Second, if the motion makes a "factual attack" on subject matter jurisdiction, often referred to as a "speaking motion," the court does not presume the factual allegations of the complaint to be true. Thornhill, 594 F.2d at 733. In a factual attack, defendant challenges the truth of the jurisdictional facts underlying the complaint. "Faced with a factual attack on subject matter jurisdiction, the trial court may proceed as it never could under Rule 12(b)(6). . . . No presumptive truthfulness attaches to plaintiff's allegations, and the existence of disputed material facts will not preclude the trial court from evaluating for itself the merits of jurisdictional claims." Id. (quotations and citation omitted). The court may hear evidence such as declarations or testimony to resolve factual disputes. Id.; McCarthy v. United States, 850 F.2d 558, 560 (9th Cir. 1988).*fn2


The validity of the underlying tax liability is reviewed de novo.*fn3 Ruth v. U.S., 823 F.2d 1091 (11th Cir. 1987); Laszloffy v. Commissioner of Internal Revenue, 297 Fed. Appx. 628, 2008 WL 4706626 (9th Cir. 2008). Strom v. United States, 583 F.Supp.2d 1264, 1270 n. 3 (W.D. Wash. 2008). "The Court must make a de novo determination of plaintiffs' right to a refund: the impressions and conclusions of the IRS during the administrative process are not relevant to the accurate assessment of taxes..." Strom, 583 F. Supp.2d at 1270 n. 3 (citations omitted).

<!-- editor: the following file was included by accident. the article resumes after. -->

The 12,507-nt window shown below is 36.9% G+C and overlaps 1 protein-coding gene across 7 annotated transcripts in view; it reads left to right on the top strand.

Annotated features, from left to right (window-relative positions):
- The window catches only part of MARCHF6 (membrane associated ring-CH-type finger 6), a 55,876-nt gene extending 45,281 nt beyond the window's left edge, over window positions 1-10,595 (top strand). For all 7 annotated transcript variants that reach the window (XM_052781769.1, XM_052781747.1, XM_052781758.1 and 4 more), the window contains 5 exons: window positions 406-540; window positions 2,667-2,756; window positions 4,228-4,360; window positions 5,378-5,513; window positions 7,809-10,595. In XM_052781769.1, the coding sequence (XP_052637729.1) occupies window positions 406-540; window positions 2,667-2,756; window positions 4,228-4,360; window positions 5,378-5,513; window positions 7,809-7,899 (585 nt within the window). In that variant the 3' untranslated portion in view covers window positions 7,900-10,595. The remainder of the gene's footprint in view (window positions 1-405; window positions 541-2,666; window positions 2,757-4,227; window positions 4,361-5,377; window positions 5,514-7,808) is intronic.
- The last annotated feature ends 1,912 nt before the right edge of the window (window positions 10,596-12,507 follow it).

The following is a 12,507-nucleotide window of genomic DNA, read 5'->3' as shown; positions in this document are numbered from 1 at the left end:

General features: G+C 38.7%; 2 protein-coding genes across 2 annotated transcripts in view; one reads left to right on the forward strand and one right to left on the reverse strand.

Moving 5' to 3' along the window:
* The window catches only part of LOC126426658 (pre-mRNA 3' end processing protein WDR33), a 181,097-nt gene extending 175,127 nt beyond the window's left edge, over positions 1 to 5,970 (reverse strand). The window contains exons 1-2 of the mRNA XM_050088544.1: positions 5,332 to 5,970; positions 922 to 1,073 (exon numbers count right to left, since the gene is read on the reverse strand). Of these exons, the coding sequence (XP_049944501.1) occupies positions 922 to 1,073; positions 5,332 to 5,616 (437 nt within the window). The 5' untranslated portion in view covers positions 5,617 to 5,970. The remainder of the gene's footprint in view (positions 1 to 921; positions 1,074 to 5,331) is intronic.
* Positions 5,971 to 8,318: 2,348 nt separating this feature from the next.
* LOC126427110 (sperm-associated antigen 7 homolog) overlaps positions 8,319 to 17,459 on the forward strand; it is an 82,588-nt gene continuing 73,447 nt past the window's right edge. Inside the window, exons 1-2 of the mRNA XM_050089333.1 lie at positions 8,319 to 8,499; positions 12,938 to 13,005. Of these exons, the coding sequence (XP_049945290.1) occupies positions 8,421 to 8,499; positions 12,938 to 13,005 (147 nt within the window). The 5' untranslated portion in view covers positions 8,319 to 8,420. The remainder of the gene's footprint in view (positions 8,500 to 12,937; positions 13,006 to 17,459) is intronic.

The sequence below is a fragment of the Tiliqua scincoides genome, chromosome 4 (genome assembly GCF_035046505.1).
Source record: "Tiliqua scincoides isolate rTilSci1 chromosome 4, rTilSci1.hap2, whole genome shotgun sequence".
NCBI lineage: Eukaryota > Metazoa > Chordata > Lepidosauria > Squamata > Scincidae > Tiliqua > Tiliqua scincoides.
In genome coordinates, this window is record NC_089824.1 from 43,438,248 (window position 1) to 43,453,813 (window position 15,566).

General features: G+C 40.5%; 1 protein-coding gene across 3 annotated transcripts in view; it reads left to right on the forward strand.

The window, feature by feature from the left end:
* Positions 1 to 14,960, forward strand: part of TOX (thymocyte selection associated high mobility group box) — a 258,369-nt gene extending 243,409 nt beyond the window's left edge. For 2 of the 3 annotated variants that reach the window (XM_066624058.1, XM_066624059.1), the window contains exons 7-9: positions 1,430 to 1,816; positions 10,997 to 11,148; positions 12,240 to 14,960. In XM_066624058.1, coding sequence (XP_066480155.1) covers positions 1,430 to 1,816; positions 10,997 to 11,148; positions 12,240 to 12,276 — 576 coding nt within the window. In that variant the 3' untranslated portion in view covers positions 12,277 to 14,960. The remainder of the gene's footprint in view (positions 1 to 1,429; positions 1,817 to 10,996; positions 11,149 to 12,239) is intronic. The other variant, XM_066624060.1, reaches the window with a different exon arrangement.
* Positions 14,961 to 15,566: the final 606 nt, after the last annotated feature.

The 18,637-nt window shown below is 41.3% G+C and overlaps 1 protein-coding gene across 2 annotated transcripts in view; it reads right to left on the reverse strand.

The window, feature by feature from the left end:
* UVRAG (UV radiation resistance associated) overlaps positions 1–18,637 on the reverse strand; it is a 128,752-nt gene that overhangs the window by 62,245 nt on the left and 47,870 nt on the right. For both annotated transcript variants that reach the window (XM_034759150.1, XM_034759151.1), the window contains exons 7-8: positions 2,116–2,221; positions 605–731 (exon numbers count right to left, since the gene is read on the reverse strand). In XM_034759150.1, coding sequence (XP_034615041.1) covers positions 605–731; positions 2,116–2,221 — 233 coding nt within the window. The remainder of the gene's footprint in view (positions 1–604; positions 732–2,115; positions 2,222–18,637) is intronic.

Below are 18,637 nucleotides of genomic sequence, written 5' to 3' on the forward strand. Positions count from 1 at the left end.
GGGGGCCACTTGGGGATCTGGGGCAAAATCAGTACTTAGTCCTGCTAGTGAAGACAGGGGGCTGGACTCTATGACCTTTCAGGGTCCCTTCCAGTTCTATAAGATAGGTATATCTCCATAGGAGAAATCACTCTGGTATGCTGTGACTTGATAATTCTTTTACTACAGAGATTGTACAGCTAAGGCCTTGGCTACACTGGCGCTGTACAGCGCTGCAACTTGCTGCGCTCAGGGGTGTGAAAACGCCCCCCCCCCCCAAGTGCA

The statute of limitations on a claim for credit or refund is three years from the time the return was filed, or two years from the date the tax was paid, whichever is later, or if no return was filed, the claim must be filed within two years from the time the tax was paid. 26 U.S.C. § 6511(a). [T]imely filing of a refund claim [is] a jurisdictional prerequisite to bringing suit." Zeier v. United States Internal Revenue Service, 80 F.3d 1360, 1363 (9th Cir. 1996) (quoting Commissioner v. Lundy, 516 U.S. 235, 240 (1996)); Omohundro v. United States, 300 F.3d 1065, 1067 (9th Cir. 2002). The statute of ...